The man shot dead by police following a stabbing attack in south London was a convicted terrorist who had recently been released from prison and was under surveillance.
Fanatic Sudesh Amman, 20, who was jailed for possessing and distributing terrorist documents in December 2018, had been freed in the past six weeks.
He was released despite a warning that he posed a continued risk, prompting renewed concerns about how convicted terrorists are dealt with in the justice system.
Sam Armstrong, from the Henry Jackson Society - a foreign policy think tank - said Amman was thought to have been staying in a bail hostel in south London.
He said the society had warned in December that Amman was due for release within the next two months and should not be let out of prison.
Mr Amman, who at the time of his sentencing was 18 years old and had an address in Harrow, north-west London, had been jailed for three years and four months for possessing and distributing terrorist related material.
Two people were stabbed in the attack in Streatham on Sunday afternoon.
Three victims were taken by ambulance to south London hospitals.
A man, in his 40s, is no longer considered to be in a life-threatening condition.
A woman, in her 50s, who had non-life threatening injuries has been discharged from hospital.
Police said a second woman in her 20s, who received minor injuries believed to have been caused by glass following the discharge of a police firearm, continues to receive treatment.
TalkRADIO's Julia Hartley-Brewer asked the Chief secretary to the treasury, Rishni Sunak when should his party take responsibility for monitoring terrorists.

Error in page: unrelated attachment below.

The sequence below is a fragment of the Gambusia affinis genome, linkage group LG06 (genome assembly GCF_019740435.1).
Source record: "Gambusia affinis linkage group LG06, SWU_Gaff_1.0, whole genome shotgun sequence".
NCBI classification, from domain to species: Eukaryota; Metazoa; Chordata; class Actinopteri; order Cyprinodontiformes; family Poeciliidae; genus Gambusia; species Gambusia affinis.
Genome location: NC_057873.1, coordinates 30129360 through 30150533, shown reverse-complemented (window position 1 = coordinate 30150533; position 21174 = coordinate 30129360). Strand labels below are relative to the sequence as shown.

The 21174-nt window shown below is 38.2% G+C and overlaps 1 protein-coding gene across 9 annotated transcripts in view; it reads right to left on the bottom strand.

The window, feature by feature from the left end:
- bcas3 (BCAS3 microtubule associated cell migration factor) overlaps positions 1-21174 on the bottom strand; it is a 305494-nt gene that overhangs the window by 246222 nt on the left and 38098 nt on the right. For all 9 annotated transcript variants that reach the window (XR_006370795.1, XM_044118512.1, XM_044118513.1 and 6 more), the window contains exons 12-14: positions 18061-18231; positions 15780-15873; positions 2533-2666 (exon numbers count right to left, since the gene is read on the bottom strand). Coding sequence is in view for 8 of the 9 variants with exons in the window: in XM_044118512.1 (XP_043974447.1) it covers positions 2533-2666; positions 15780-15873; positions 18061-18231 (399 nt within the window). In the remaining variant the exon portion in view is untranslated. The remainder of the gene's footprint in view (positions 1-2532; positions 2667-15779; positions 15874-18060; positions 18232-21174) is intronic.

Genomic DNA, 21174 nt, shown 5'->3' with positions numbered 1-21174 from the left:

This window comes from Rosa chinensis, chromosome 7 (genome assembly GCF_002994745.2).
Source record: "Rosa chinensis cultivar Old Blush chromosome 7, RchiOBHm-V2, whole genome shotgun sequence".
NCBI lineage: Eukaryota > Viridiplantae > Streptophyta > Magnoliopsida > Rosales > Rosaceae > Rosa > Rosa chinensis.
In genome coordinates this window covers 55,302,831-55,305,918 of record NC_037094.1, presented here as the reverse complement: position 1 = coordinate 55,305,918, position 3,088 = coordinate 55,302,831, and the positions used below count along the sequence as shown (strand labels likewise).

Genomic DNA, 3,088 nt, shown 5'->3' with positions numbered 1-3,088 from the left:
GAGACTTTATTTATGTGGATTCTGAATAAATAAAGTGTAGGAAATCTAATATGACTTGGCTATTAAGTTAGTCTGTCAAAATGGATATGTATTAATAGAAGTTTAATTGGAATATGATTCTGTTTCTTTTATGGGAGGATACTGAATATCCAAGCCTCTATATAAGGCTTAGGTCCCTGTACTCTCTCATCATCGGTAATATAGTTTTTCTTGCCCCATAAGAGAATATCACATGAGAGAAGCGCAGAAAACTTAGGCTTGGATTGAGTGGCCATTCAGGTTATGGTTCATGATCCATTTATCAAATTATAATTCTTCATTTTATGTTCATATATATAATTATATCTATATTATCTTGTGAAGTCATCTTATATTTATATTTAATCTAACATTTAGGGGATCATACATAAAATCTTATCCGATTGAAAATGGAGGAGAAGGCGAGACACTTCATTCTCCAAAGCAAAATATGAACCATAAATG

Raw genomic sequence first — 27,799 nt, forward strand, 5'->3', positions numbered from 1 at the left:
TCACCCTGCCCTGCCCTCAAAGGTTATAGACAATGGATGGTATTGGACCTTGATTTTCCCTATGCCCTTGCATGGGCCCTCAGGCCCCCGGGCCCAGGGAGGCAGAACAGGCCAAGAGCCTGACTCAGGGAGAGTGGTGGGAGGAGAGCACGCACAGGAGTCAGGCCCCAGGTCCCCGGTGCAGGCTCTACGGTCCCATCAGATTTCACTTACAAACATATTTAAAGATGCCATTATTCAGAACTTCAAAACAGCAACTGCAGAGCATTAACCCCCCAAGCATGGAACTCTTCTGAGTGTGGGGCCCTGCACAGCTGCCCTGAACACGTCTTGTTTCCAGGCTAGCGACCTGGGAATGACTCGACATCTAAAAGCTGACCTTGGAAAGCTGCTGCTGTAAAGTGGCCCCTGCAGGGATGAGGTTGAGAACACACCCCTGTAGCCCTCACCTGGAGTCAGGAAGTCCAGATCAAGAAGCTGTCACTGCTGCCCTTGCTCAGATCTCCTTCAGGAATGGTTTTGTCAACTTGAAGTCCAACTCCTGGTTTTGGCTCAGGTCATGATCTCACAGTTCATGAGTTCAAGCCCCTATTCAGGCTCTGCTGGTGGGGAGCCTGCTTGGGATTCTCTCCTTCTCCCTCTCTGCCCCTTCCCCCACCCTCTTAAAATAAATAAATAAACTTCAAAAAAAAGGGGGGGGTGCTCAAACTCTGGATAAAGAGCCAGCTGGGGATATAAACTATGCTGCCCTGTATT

"Your party has been in power for ten years. At what point do the Conservatives take responsibility for this?"
"It does take a new act of parliament to change the law," said Mr Sunak. "Since Boris Johnson has taken office and has had a long track record of saying that we should stop early release of prisoners. This is a priority piece of business for us."
A device found strapped to the body of the suspect was a hoax, the Metropolitan Police added in a statement.
It said: "The situation has been contained and officers from the Met's Counter Terrorism Command are now leading an investigation into the incident.
"The incident was quickly declared as a terrorist incident and we believe it to be Islamist-related."
People took shelter in nearby shops as the incident unfolded on the busy south London high street.
Police continued investigations overnight, with search warrants being carried out at two addresses in south London and Bishop Stortford.
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